Objectives: To investigate whether acupuncture can alter gait in horses as assessed by objective and subjective parameters.
Study design: Prospective, randomized, singleblinded, crossover study.
Animals: Eight adult horses.
Methods: Horses were randomly assigned to a treatment (three acupuncture treatments in 8 days) or control group. Subjective and objective gait analyses were performed before and after each treatment and at 1, 3 and 7 days after the last treatment (time-points 1-9, respectively). Horses were assessed at the trot in a straight line on a hard surface and on the lunge on the left and right reins on a soft surface (conditions 1-3, respectively). After 12 weeks, groups were reversed. Objective gait analysis was performed using inertial sensors and subjective analysis by two board- certified surgeons who reviewed video-recordings. Each limb was assessed for lameness before and after treatment. Lameness and global scores were assigned using 4-point scales. Assessors were blinded to treatment status. The effects of treatment (yes/no), time (1-9) and horse under conditions 1 -3 were compared using a linear mixed-effects model and a generalized estimating equation.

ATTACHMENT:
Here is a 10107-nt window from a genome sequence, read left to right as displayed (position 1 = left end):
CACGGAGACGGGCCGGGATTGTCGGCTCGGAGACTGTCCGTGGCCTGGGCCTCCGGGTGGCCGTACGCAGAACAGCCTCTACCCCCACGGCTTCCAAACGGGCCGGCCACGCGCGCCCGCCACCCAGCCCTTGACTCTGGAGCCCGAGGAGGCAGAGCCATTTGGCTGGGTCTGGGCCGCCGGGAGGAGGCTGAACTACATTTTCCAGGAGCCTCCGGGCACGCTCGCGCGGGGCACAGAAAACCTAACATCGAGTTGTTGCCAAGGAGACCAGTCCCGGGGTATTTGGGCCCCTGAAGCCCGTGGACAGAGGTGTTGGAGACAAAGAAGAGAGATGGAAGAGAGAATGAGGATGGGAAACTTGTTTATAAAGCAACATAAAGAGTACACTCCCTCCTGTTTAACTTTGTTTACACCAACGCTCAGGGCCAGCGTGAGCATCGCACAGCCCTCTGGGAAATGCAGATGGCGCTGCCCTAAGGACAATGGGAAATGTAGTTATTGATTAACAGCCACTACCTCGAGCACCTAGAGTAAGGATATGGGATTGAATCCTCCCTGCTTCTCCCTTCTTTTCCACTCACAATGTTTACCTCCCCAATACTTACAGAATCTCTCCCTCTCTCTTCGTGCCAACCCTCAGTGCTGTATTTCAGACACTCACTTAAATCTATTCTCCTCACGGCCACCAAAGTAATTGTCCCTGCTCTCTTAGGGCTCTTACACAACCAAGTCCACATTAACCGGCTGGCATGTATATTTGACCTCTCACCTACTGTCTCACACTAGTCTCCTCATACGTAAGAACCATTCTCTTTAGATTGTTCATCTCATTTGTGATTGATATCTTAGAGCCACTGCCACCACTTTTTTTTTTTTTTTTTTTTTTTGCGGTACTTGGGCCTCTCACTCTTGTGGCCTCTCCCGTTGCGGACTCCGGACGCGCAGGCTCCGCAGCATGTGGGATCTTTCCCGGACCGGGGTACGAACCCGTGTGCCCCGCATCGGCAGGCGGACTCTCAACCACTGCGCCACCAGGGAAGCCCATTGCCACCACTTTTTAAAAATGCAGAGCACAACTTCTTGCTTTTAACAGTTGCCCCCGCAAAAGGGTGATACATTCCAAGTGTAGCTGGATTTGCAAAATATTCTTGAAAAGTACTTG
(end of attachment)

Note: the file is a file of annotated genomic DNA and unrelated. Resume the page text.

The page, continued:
Results: Treatment decreased hip hike difference under all conditions [condition 1: control, 6.3 ± 6.4 mm versus treatment, -0.2 ± 6.4 mm (p = 0.007); condition 2: control, 9.7 ± 7.8 mm versus treatment, 2.8 ± 7.8 mm (p = 0.032); condition 3: control, 7.3 ± 6.3 mm versus treatment, -2.7 ± 6.4 mm (p = 0.003)]. Other parameters also improved significantly under conditions 1 and 3. Based on subjective gait analysis, treatment decreased lameness [odds ratio (OR) 0.51, 95% confidence interval (CI) 0.34-0.78; p = 0.002] but not global (OR 0.53, 95% CI 0.24-1.10; p = 0.12) scores.
Conclusions and clinical relevance: Acupuncture can change horses' gaits to a degree appreciable by objective and subjective analyses.
Keywords: acupuncture; alternative medicine; equine; lameness; musculoskeletal pain.
Copyright © 2016 Association of Veterinary Anaesthetists and American College of Veterinary Anesthesia and Analgesia. Published by Elsevier Ltd. All rights reserved.